Imagine Golf Blogs

Focus On Phil Mickelson

A look at Lefty's career

Posted Oct 28, 2011 by Chris White

Mickelson in action for the USA in the Ryder Cup

With 39 PGA Tour victories and four major championships under his belt, there isn’t too much that Phil Mickelson hasn’t achieved in golf, although the world number one ranking has always eluded ‘Lefty.’

Born in San Diego, Philip Alfred Mickelson started playing golf at a young age, mirroring his father’s right-handed swing, which is why the otherwise right-handed Mickelson became a left-handed golfer. He went to Arizona State University on a golf scholarship, becoming the face of amateur golf after winning three NCAA Championships and three Haskins Awards between 1990 and 1992 as the best collegiate golfer prior to his graduation.

He became the first left-hander to win the US Amateur title, doing so in 1990, the year before winning his first PGA Tour event, at the Northern Telecom Open as an amateur.

He turned professional in 1992 and was exempt from the Tour qualifying school because of his Northern Telecom victory, earning a two-year exemption. He won several events, including the Byron Nelson Golf Classic and World Series of Golf in 1996 and the AT&T Pebble Beach National Pro-Am in 1998, before his best major performance of his fledgling career, at the 1999 US Open, finishing second.

The first major victory did come soon after, however, at the 2004 Masters, defeating Ernie Els with a birdie on the final hole, becoming the third left-handed player to win a major. He repeated that feat at the 2005 PGA Championship, winning a rain-affected competition by one shot with a 4-under par 276.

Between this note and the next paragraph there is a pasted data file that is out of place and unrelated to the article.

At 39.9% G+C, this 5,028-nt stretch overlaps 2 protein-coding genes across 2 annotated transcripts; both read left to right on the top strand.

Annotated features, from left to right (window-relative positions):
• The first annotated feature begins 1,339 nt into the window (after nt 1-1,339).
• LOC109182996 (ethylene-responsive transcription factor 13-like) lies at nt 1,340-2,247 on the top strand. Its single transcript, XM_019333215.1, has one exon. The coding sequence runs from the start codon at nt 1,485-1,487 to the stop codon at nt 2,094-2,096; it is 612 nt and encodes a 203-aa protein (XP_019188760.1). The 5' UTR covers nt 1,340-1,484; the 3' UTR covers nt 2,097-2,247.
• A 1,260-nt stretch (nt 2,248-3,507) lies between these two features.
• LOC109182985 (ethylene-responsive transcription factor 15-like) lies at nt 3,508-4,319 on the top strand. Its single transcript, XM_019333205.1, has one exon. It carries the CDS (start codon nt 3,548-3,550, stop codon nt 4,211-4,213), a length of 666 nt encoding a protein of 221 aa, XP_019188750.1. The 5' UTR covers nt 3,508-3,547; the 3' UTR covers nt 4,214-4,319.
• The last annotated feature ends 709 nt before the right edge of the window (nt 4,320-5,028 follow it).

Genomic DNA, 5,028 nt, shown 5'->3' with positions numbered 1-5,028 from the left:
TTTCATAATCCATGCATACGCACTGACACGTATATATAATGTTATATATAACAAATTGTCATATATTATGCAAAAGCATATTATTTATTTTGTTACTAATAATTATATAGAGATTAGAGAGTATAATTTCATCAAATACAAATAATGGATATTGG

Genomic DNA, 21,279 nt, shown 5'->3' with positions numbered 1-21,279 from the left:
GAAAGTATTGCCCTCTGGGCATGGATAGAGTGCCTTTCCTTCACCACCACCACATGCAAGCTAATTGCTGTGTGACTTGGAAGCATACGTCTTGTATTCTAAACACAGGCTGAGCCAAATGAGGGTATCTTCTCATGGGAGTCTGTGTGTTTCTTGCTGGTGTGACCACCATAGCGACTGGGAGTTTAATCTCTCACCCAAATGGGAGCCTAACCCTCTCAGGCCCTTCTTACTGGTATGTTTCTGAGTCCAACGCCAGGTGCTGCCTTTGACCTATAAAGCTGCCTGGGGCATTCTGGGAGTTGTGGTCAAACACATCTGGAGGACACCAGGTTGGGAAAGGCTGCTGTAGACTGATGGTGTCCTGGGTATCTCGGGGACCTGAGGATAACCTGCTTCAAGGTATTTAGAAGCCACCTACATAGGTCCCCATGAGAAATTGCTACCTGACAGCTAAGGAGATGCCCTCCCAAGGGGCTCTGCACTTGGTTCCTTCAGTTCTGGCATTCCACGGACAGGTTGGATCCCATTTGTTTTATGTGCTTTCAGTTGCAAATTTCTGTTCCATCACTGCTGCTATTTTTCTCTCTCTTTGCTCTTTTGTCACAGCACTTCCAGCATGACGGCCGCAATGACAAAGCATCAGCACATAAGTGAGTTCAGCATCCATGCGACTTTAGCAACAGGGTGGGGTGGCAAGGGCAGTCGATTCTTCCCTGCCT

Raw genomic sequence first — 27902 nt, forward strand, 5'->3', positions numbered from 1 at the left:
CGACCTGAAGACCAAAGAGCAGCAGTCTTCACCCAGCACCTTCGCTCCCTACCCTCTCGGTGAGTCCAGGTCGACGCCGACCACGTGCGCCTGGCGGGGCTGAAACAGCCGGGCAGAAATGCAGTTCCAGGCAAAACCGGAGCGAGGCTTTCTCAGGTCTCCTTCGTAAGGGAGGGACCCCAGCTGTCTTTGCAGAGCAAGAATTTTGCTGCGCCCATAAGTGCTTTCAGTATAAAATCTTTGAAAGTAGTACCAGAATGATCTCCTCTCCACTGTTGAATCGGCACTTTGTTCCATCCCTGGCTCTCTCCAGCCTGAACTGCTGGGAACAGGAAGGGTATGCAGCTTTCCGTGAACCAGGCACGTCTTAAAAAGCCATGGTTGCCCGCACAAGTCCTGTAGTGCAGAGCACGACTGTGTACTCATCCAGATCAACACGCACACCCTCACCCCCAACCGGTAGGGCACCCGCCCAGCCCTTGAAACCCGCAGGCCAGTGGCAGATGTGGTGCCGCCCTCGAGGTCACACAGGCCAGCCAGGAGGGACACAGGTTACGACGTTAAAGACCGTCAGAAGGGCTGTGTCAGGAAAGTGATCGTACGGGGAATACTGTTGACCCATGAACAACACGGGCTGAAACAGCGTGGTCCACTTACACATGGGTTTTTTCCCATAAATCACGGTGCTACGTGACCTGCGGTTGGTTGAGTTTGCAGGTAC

The 2006 Masters title followed soon after, winning by two strokes for his second green jacket, propelling him up to second in the world rankings behind Tiger Woods. In May 2007, Mickelson came from a stroke back on the final round to win the Players Championship with an 11-under par 277.

In 2009, his career came to an abrupt halt with the news that his wife Amy had been diagnosed with breast cancer. The rest of the PGA Tour field paid tribute to Mickelson and his family by arranging a “Pink Out” in which all the players wore pink to show their support.

Mickelson returned to the Tour after Amy was given the all clear, but was forced away again soon after when his mother was also diagnosed with breast cancer.

Upon his return to action, he won the Tour Championship, beating Woods by three strokes thanks to a final round 65, finishing second behind Tiger in the 2009 FedEx Cup standings. He then went on to win the WGC-HSBC Champions event by one shot over Ernie Els in Shanghai.

Mickelson won his fourth major and third Masters title in 2010 with a 16-under par performance, sealing a three-shot victory over Lee Westwood, overcoming a five-stroke deficit in the process.

He has won just the one event in 2011, at the Shell Houston Open, finishing three shots clear on 20-under par, clear of Chris Kerk and Scott Verplank.

What is the one Phil Mickelson moment that sticks in your mind? Let us know here, on Twitter @ImagineGolfClub and on Facebook by clicking here.

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